Workforce representation

In 1908 we certainly weren’t debating the gender pay gap because most women weren’t in the paid workforce. Working women were usually poor, unmarried and uneducated, with minimal career choices.

Today? The research is in, and it shows that organisations with more women in positions of leadership are more profitable and socially responsible. Yes, more of us need to be in those positions, but globally we now make up roughly half the workforce. Women’s increased participation is one of the most remarkable economic developments of the 20th century. We know that the pay gap has stagnated, but we’re no longer the only ones who know it; this very topic is on the radar in a way that it’s never been before.

Paid maternity leave helps women succeed in the workforce, and all but two countries (*cough* USA *cough*) now offer it. Globally, paternity leave has also increased threefold since the nineties and European countries are quickly paving the way for a fairer future. Many offer flexible and generous leave policies that include all parents, regardless of gender or biology. Unsurprisingly, they’ve found that sharing leave evenly leads to sharing housework evenly. It encourages gender equity in the workplace and enables fathers to play a bigger role in their children’s lives #EquityBenefitsEveryone.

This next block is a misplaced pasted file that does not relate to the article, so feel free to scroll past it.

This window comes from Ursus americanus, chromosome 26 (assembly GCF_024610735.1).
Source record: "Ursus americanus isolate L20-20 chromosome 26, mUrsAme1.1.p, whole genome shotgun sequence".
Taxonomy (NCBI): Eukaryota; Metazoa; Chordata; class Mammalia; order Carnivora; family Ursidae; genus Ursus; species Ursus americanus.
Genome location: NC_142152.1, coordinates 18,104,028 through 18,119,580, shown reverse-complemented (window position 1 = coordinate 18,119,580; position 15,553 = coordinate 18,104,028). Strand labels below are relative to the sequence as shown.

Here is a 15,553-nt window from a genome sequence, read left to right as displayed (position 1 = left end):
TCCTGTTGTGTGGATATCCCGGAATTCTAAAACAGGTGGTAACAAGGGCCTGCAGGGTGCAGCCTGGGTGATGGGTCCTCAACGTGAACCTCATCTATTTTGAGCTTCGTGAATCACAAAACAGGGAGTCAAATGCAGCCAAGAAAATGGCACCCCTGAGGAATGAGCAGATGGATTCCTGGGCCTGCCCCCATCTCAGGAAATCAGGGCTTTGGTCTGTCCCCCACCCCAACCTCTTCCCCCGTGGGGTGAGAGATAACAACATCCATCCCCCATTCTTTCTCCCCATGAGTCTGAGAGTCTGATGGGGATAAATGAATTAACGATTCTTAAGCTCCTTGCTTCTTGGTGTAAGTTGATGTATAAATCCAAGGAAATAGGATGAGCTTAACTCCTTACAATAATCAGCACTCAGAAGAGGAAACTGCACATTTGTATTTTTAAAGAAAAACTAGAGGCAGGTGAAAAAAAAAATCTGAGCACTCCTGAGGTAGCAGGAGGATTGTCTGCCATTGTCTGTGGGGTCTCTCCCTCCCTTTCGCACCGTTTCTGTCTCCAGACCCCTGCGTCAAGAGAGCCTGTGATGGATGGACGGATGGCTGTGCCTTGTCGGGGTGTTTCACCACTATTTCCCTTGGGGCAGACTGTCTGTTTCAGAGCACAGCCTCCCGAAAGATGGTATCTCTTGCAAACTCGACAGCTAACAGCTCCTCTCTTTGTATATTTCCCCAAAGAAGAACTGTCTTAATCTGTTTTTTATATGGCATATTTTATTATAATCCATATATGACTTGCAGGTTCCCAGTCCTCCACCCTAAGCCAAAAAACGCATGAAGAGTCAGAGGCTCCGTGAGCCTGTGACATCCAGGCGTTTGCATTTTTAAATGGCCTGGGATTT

Boardroom representation

In 1908 women were at kitchen tables, not board tables. It was 1934 before Lettie Pate Whitehead became the first to serve on the board of a publicly listed company.

Recent projections for boardroom equity have us there as soon as 2038 – time to get cracking on your governance CV. The movement has also gained support from some heavy hitters; stock market and credit bureau chiefs have openly recognised the performance improvements organisations gain through diversity and are rolling out criteria to increase it. 

These influential leaders aren’t do-gooders; their actions are ruthlessly focused on ensuring business sustainability. They say the key lies in more women at the top, and what they say goes; the 350 largest companies listed on the London Stock Exchange have just hit their combined 40% gender diversity target three years ahead of schedule.

Political representation

In early 1908, some women had the right to vote, but many were still fighting for it. Suffragettes were up against such solid arguments as the fear that voting would cause women to grow beards (spoiler: we already were).